Most Gadabuursi members are descendants of Sheikh Samaroon. However, Samaroon does not necessarily mean Gadabuursi, but rather represents only a sub-clan of the Gadabuursi clan family.
As a Dir subclan, the Gadabuursi have immediate lineal ties with the Issa of Djibouti, the Surre (Abdalle and Qubeys) of central/southern Somalia, theBiyomaal of southern Somalia, the Gaadsan, the Gurgure and the Isaaq.
The Gadabuursi are concentrated in northwestern Somalia and are the pre-dominant clan of the Awdal region. The Gadabuursi primarily inhabit their traditional territories of Awdal, Salal (a new province carved out of Awdal), Djibouti and parts of Gabiley. They also inhabit the contiguous areas in the Jijiga Zone and the Shinile Zone in the Somali Region of Ethiopia.
The Gadabursi Kingdom was established more than 600 years ago, and consisted of many elders and a King (Ugaas). Hundreds of elders used to work in four sections consisting of 25 elders each:
- Social committee
- Defence - policing authorities consisting of horsemen (referred to as fardoolay) and foot soldiers
- Economy and collection of taxes
- Justice committee
The chairmen of the four sections were called Afarta Dhadhaar, and were selected according to talent and personnel abilities. A constitution, Xeer Gadabursi , had been developed, which divided every case as to whether it was new or had precedents (ugub or curad).
The Gadabursi King and the elders opposed the arrival of the British at the turn of the twentieth century, and subsequently signed an agreement with the latter. Later, as a disagreement between the two parties both arose and intensified, the British installed some people against the Ugaas in hopes of overthrowing him. This would eventually bring about the collapse of the kingdom.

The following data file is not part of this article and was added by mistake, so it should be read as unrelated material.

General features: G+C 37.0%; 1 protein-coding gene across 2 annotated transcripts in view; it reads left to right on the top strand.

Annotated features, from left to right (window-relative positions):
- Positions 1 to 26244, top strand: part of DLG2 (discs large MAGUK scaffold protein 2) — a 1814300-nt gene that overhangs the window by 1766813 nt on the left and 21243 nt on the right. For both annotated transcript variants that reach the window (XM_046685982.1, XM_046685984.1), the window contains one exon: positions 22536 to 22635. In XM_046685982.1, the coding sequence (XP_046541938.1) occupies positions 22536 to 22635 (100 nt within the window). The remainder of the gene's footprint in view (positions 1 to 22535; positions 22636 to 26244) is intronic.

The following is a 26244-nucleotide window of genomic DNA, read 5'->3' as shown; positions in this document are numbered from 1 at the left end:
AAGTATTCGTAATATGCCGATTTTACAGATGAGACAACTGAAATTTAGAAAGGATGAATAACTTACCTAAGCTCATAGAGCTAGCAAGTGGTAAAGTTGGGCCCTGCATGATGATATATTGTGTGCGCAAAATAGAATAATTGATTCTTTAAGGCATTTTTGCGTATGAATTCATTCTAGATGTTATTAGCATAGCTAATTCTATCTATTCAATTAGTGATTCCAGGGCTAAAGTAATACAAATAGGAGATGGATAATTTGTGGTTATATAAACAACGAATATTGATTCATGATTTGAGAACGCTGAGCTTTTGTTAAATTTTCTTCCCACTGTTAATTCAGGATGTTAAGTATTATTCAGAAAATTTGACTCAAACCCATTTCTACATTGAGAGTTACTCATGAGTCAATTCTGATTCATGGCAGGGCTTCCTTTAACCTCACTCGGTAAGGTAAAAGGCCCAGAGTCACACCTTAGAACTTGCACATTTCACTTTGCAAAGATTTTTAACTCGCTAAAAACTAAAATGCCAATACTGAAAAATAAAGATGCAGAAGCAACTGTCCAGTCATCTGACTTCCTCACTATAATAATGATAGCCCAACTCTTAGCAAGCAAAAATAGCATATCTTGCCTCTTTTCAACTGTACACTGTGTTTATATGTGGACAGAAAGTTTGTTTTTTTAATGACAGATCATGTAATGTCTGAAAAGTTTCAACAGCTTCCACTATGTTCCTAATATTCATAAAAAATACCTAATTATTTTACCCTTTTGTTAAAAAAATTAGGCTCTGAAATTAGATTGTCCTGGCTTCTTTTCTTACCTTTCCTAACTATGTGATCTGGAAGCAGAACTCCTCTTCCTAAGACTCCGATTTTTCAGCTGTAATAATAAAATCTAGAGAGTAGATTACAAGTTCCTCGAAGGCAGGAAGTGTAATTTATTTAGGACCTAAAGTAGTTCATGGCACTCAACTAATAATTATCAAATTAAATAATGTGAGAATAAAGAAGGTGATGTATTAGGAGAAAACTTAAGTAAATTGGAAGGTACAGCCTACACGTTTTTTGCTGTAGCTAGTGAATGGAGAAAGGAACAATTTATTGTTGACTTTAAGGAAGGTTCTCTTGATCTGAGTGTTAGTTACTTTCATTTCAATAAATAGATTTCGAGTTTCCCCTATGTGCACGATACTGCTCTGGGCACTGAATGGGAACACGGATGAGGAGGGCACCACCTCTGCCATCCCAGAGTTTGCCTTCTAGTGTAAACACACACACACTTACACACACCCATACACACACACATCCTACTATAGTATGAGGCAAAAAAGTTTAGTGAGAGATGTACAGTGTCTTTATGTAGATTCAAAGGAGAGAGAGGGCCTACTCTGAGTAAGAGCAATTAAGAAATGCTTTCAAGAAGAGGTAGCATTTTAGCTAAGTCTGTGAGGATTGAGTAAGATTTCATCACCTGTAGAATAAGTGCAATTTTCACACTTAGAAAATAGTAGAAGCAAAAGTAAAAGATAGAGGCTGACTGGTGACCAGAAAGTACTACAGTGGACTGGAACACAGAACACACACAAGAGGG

There is no clear agreement on the clan and sub-clan structures and many lineages are omitted. The following listing is taken from the World Bank's Conflict in Somalia: Drivers and Dynamics from 2005 and the United Kingdom's Home Office publication, Somalia Assessment 2001.
- Gadabuursi (Gadabursi)
In the south central part of Somalia the World Bank shows the following clan tree:
- Habar Je'lo
- Habar Awal
- Habar Tol
- Abdi Sinimo, musician who established Balwo lyrical genre
- Sheikh Abdurahman Sheikh Nuur, inventor of the Borama script
- Hassan Sheikh Mumin, author of Shabeel Naagood or (Leopard among the Women)
- Khadija Qalanjo, prominent singer
- Dahir Riyale Kahin, third president of Somaliland
- Ahmed Ismail Samatar, James Wallace Professor and Dean of the Institute for Global Citizenship at Macalester College
- Abdi Ismail Samatar, Professor of Geography at the University of Minnesota
- Abdirahman Saylici, Vice President of Somaliland